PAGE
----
The PDO, so far as I understand it, is a spaial variation in temperature distribution, not an absolute measure of heat gained or lost by the North Pacific. This seems a common misconception. Its consequence is to change the pattern of warmer/cooler weather in related regions, but not to make the overall system substantially warmer or cooler. For the last 15 years, more or less, the North Pacific has been warmer than at any time in the past, including all previous PDO 'positive' phases, yet for most of this time the PDO has been neutral or slightly negative. I would think of it like having a radiator and a cooling air conditioner in the same room, set to the same setting. One way round, your sofa's warm and your dining table is cold, swap them over and the dining table is warm and your sofa cold. The overall effect on the room may be close to zero (but dependent on the heat capacity of neighbouring objects), but an index like the PDO records the fact that the warmer and cooler regions have switched around.
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  4. 100 climate deniers go into a bar. Spencer goes up to the landlord and asks "do you sell pure alcohol?" "No mate, just the usual wines, beers and spirits" he replies. "Right lads, next pub" says Spencer.

    The landlord is stunned. "What's wrong?" he asks. "Nothing mate" replies Spencer, it's just we require 100% proof".
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  5. Marcel Bökstedt at 20:26 PM on 22 July, 2010

    Yes, fair enough. I would say that the bottom line is that enhanced persistent surface warming can only come from changes in external forcings (solar or greenhouse gas and Milankovitch variation), or from massive tectonic events that release large amounts of greenhouse gases (or extraterrestrial impacts that slam into carbonate rich deposits). Volcanic activity and solar variation can result in cooling on medium to long (solar) timescales. But we can assess all of these things in detail in the context of 20th century and contemporary warming and establish their contributions, and determine that they have made little net contribution to global warming.

    Natural internal variations (e.g. ocean currents like the PDO/AMO) can pretty much only redistributed heat. It's difficult to conclude anything other than that these effects average temporally to near zero. That's not to say that the particular phase of an ocean oscillation might not have a significant regional effect depending on the "phase" that the oscillation happens to be in. For example some of the current Arctic warming likely has some contribution from the AMO which involves residtribution of heat into the N. Atlantic. But one would have to conjure up some rather extraordinary thermodynamic arguments to satisfy a notion of persistent accumulation of heat into the climate system by internal variations! Since we know that that is exactly the effect of enhancement of the greenhouse effect it would be silly to attempt to pretend that this isn't dominating contemporary warming, all uncertainties about the true climate sensitivity notwithstanding.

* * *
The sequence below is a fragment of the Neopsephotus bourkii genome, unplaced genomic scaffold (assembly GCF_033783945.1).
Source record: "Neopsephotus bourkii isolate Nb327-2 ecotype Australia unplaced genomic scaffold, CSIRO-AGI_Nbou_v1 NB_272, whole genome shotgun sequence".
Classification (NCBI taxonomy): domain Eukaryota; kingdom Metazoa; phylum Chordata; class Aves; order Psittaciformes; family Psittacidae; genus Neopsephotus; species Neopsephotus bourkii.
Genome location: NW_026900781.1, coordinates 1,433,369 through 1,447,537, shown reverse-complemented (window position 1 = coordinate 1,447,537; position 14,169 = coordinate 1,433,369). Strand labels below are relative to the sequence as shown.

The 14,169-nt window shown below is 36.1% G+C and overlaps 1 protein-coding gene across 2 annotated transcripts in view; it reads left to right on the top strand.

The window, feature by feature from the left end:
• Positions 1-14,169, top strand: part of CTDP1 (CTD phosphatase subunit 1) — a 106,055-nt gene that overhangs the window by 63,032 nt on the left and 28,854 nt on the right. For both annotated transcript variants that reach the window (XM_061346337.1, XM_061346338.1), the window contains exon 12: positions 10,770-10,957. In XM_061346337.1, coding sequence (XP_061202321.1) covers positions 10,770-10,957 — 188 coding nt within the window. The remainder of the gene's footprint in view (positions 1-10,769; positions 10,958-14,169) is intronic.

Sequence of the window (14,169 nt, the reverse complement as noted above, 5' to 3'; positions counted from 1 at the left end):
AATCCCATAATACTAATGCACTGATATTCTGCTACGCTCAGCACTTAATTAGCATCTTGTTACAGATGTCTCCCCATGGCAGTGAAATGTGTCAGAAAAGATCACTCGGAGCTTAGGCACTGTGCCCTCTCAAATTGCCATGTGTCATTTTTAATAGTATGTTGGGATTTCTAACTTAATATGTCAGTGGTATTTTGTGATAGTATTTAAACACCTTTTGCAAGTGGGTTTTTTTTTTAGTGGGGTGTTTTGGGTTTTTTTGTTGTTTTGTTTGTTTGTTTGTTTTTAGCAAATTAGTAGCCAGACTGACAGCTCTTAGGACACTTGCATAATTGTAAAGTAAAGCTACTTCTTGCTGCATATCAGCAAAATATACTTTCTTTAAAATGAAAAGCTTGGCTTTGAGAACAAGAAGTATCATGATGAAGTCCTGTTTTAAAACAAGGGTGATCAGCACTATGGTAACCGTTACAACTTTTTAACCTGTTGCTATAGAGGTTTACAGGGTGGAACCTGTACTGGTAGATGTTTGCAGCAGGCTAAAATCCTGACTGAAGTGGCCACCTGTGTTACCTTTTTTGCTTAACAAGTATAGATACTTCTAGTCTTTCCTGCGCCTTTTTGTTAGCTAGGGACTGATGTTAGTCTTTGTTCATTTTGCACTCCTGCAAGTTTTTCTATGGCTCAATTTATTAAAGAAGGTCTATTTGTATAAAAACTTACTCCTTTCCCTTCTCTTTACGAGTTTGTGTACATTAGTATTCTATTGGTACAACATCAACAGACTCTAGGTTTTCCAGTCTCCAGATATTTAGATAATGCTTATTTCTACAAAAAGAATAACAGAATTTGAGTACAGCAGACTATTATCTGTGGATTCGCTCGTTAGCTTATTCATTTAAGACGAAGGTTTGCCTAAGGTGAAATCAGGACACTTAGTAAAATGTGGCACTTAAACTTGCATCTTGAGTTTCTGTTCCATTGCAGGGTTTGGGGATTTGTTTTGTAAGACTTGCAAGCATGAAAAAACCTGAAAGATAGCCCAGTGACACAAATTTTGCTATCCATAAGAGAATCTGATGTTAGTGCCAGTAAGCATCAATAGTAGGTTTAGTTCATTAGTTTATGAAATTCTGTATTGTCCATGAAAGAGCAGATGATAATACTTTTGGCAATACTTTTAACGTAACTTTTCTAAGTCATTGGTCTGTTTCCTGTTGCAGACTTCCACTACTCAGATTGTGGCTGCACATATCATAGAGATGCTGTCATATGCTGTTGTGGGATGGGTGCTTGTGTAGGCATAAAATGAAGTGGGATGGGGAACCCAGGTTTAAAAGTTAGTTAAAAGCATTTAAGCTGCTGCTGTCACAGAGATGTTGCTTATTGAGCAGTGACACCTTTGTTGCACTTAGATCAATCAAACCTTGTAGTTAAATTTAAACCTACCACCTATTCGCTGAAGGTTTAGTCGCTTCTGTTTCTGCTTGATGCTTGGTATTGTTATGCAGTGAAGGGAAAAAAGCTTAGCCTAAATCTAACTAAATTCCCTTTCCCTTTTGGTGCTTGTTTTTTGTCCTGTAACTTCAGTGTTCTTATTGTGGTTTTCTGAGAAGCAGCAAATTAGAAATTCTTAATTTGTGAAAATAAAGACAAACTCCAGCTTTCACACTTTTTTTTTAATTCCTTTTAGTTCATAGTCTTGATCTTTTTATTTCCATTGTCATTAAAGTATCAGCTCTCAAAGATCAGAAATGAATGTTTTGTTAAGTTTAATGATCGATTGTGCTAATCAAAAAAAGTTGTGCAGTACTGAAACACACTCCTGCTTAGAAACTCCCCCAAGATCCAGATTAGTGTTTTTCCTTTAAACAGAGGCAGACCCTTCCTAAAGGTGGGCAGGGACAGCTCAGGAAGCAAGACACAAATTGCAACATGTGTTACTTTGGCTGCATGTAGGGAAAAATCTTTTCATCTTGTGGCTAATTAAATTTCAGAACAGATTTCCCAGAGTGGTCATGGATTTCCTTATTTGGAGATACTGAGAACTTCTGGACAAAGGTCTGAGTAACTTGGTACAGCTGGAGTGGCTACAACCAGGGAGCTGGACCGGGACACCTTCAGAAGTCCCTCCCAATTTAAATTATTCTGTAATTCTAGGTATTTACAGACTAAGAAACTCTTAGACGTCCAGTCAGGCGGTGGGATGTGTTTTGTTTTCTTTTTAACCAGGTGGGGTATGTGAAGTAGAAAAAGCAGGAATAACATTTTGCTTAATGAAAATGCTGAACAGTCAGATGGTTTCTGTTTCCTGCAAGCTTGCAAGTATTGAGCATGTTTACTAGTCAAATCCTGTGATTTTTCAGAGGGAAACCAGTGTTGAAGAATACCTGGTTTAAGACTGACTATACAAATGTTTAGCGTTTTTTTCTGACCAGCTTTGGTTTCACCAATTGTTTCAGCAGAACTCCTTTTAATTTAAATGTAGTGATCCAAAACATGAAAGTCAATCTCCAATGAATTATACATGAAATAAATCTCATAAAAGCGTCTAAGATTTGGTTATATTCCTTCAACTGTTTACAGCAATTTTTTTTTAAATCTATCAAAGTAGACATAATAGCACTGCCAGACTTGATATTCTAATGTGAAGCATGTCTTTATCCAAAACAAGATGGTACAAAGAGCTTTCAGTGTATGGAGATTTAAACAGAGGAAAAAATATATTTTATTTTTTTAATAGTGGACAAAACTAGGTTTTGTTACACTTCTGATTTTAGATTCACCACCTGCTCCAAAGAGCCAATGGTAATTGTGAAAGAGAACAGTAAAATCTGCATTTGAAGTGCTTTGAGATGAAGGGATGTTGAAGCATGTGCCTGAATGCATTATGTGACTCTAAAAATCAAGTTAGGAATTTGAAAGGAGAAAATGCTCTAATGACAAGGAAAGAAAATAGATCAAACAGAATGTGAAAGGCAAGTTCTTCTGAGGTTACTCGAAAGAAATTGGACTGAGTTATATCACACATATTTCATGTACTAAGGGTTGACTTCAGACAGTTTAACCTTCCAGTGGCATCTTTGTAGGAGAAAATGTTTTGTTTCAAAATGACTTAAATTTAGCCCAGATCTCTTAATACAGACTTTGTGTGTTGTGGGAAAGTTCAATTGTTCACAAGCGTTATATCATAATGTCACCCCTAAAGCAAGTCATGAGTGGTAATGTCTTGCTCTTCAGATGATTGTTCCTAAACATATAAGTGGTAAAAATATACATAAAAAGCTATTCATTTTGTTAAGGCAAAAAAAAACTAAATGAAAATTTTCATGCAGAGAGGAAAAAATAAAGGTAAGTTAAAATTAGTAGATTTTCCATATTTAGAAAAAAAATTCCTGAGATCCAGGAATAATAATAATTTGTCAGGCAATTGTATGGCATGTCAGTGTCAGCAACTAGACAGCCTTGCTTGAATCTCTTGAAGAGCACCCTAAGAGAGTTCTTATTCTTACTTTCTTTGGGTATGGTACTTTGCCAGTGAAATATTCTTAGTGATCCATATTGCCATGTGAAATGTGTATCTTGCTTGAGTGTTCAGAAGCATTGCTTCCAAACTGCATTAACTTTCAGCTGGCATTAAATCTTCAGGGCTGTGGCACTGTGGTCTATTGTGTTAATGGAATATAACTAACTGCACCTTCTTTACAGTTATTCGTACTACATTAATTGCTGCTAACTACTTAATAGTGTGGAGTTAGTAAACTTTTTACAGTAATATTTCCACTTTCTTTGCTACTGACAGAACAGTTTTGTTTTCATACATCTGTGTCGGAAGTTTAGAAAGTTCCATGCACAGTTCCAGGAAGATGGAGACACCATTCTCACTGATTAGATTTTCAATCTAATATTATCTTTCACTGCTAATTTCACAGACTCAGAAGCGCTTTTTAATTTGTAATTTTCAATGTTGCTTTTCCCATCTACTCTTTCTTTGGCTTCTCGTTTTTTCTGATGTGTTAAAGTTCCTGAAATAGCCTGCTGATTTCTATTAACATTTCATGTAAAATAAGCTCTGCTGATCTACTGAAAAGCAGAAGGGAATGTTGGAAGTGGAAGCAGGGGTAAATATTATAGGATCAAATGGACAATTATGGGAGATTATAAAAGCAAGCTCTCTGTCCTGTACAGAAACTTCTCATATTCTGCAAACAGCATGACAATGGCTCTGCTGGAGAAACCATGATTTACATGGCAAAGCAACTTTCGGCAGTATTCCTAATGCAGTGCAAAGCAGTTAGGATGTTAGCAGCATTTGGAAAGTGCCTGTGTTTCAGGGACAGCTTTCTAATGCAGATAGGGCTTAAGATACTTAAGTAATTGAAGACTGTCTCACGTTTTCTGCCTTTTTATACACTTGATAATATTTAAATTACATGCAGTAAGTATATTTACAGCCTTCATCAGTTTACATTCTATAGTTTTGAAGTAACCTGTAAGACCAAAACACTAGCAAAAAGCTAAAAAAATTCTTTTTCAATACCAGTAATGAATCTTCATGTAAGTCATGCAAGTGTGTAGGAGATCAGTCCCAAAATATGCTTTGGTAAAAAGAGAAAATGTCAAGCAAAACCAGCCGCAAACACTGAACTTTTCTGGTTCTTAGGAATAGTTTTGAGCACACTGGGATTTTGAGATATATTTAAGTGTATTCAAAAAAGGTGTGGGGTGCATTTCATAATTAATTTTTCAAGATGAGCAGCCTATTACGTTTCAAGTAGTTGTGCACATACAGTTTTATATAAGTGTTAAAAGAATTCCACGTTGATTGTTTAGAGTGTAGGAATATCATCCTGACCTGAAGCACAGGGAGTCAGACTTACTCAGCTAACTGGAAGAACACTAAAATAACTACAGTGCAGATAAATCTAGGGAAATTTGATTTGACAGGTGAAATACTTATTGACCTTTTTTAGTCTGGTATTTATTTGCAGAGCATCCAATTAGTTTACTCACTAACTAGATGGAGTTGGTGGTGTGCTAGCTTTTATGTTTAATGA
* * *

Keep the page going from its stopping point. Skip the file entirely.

I'm away until Sunday so won't be able to respond any more til then...
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  6. HR #24; "Theories around 20th century hurricane numbers and intensity were recently debunked."

    Debunked? No. They were disputed... only 'skeptics' (who by such behavior prove that they AREN'T skeptics) assume that the alternate viewpoint MUST perforce be correct. In reality there isn't much foundation for that. Basically, Landsea argued that the data showing increasing hurricane activity over time was incorrect because he ASSUMED that earlier data, before satellite tracking, 'missed' some hurricanes which did not make landfall. He offered no real scientific evidence of that and also did not consider the equally 'valid' possibility that some pre-satellite hurricanes were counted TWICE when they were spotted in different regions. Once you exclude the pre-satellite records the remaining trend, while still increasing, is not statistically significant and thus also dismissed. Also note that pre-satellite counts have been validated not just by observations, but also by analysis of the frequency of sediment deposits being carried inland by storms... a physical science confirmation of increasing storms which Landsea just ignored.

    Essentially it is the classic 'deny the data' tactic. Hardly a 'debunking'.

    As to the oddity of three climate scientists actually saying that humans are NOT causing warming... note that this is based on one of those petitions sent around. Several skeptic scientists have stated that they signed on to such petitions, even though the wording wasn't entirely correct, to help demonstrate that 'there is no consensus'. In short, they wanted to make a political statement badly enough that they were willing to put their name to something they knew to be inaccurate. Which I think is an important point... I cannot think of a single skeptic scientist who is not extremely 'partisan'. Sure, there are also plenty of AGW scientists who are equally partisan... but there are also alot who are NOT emotionally invested and still find strong AGW solely on the basis of the evidence.